Andrey Avgust reimagines US dollar bills as vertical designs
Belarusian designer Andrey Avgust has turned American banknotes 90 degrees and created graphics for the new format, in this conceptual take on the country's currency.
Avgust's project sees the country's one, five, 10, 20, 50, and 100 dollar bills imagined as boldly coloured polymer banknotes.
The New US Dollars series would be made up of translucent layers of flexible plastic, making them more hardwearing than the current cotton-fibre paper notes, like the new £5 and £10 notes for England.
They are also intended to bolster the currency's security and make it more difficult to counterfeit. Visuals show a random assortment of numbers and letters glowing across their surfaces in the dark.
With the orientation flipped from horizontal to a vertical, Avgust's contemporary alternative also follows the recent redesigns for Canada's $10 bill and Northern Ireland's banknotes.
This switch offered the designer the opportunity to create new visuals to replace the current green-hued imagery.
His suggested alternative is a set of muted blue- and grey-coloured notes, which accompany monochrome portraits of historical American figures.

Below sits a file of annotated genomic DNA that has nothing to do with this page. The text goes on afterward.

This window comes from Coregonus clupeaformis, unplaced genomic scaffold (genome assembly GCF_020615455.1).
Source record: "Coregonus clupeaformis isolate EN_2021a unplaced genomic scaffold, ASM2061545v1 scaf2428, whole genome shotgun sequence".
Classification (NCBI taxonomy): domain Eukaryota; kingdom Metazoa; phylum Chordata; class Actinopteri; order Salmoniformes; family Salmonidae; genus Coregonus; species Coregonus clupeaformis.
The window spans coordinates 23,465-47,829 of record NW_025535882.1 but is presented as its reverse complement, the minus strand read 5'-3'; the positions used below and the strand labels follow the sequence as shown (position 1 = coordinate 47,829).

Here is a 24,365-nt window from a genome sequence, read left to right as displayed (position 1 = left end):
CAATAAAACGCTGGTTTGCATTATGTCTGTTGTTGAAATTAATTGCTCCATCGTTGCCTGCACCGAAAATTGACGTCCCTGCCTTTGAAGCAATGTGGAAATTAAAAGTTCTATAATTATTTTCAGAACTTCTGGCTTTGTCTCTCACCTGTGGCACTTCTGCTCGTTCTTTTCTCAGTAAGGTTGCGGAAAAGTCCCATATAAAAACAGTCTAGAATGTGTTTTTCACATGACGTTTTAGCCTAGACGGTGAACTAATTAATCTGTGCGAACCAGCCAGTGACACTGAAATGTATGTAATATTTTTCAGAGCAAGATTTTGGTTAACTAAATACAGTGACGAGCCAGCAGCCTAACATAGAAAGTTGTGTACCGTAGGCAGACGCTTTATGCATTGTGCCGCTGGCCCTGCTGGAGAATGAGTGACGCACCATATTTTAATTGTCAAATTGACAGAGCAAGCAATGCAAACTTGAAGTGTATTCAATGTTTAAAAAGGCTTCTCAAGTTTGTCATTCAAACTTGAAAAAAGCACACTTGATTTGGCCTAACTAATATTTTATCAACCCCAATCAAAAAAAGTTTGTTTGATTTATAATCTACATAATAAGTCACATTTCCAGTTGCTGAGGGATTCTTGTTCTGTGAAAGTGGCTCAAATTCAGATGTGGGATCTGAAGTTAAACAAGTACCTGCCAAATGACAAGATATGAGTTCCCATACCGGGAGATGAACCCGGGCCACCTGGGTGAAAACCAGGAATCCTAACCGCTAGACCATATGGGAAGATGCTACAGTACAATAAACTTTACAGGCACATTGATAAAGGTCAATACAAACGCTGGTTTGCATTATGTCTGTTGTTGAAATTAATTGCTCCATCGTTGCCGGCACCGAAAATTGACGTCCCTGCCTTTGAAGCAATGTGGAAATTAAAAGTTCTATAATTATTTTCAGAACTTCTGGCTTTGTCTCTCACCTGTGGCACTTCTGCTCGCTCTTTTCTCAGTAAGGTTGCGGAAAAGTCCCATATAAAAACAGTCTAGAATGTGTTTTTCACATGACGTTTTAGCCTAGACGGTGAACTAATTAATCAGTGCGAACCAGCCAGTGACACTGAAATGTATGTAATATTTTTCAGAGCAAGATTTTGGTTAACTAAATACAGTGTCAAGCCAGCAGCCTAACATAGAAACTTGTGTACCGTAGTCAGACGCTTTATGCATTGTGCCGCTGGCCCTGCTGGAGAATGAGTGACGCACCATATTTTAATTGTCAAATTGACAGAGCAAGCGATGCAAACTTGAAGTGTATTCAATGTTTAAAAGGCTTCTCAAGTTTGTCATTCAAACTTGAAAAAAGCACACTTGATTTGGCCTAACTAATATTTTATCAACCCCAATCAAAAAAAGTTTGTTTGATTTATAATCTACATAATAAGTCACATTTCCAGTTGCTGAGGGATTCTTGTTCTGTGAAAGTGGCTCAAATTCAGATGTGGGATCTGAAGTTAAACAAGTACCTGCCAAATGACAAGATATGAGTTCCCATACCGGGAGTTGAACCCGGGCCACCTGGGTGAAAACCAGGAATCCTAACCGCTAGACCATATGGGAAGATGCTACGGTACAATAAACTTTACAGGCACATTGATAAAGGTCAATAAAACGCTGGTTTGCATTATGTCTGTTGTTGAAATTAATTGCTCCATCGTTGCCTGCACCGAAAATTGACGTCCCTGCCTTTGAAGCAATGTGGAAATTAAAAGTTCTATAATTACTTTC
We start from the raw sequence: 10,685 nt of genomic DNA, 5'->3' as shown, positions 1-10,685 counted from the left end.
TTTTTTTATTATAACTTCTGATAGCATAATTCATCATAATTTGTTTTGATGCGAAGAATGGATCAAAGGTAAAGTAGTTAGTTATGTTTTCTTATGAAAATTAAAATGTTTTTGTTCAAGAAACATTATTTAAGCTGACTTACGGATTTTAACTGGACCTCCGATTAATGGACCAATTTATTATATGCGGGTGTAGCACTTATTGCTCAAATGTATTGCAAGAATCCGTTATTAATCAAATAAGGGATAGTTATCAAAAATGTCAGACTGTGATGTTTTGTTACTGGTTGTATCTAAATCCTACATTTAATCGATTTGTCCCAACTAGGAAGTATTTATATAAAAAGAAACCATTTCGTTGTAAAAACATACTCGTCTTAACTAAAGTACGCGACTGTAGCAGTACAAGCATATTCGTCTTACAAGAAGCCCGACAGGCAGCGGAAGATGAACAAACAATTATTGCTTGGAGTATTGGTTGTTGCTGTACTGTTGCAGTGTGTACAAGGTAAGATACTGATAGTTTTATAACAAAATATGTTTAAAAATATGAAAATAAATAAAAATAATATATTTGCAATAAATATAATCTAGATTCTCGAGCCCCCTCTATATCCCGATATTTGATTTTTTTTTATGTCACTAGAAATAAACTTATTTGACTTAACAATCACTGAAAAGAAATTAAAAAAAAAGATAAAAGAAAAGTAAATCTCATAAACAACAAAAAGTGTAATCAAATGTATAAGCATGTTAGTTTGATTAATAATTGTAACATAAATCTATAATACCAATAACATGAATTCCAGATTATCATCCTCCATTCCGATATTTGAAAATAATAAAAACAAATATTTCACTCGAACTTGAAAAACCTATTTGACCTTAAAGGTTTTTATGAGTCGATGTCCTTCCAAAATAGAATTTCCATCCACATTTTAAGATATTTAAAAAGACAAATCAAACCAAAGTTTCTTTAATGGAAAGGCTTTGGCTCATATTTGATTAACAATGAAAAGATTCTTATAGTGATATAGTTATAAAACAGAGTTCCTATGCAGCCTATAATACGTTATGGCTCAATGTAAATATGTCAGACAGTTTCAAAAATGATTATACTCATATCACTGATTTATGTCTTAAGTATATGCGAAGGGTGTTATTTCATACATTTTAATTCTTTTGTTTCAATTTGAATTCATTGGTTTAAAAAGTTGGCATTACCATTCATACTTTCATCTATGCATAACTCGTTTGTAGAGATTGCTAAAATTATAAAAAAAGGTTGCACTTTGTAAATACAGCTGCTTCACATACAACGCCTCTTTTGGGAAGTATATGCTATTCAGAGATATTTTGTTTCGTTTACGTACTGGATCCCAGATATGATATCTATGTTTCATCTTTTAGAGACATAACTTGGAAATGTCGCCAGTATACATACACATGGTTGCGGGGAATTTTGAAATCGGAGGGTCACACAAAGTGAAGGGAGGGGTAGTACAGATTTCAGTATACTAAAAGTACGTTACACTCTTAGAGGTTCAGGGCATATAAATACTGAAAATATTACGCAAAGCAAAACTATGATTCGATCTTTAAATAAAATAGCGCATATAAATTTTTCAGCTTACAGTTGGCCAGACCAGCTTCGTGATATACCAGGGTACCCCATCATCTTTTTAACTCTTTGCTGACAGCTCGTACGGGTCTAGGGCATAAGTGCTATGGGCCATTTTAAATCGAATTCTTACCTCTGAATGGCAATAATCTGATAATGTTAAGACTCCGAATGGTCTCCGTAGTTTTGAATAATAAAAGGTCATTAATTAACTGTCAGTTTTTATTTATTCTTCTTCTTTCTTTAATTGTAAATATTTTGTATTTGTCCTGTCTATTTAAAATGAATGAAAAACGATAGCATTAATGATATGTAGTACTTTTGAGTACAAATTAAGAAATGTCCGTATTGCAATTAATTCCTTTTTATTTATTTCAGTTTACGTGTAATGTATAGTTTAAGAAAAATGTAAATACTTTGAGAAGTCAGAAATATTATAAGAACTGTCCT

While the existing currency mainly features buildings, Avgust's designs bring in other recognisable imagery associated with the USA.
For the $100 note, he has paired The Liberty Bell – an iconic symbol of American independence – with Benjamin Franklin, who is recognised as one of the founding father of the United States.
Ulysses S Grant – the country's 18th president – is accompanied by the star-spangled banner on the $50 bill.
An image of American astronaut Buzz Aldrin is placed on the reverse of the $20 bill. The translucent layers allow him to be seen from its front behind a portrait of 35th president John F Kennedy.
The back of the $10 bill features the White House, which is the only image left in a horizontal format.
The Statue of Liberty and Abraham Lincoln feature on the $5 note, and the $1 aptly features the country's first president George Washington. On the reverse side is the Great Seal of the United States, which bears the country's motto: E pluribus unum – translating from Latin to Out of many, one.
Redesigns for money offer a visual exploration of cultural, as seen in a set of 26 coins that One Rise East imagined as an alternative to the collection released by the UK's Royal Mint.
Meanwhile, currencies that have received a real refresh recently include Norway's banknotes, with graphics by architecture studio Snøhetta.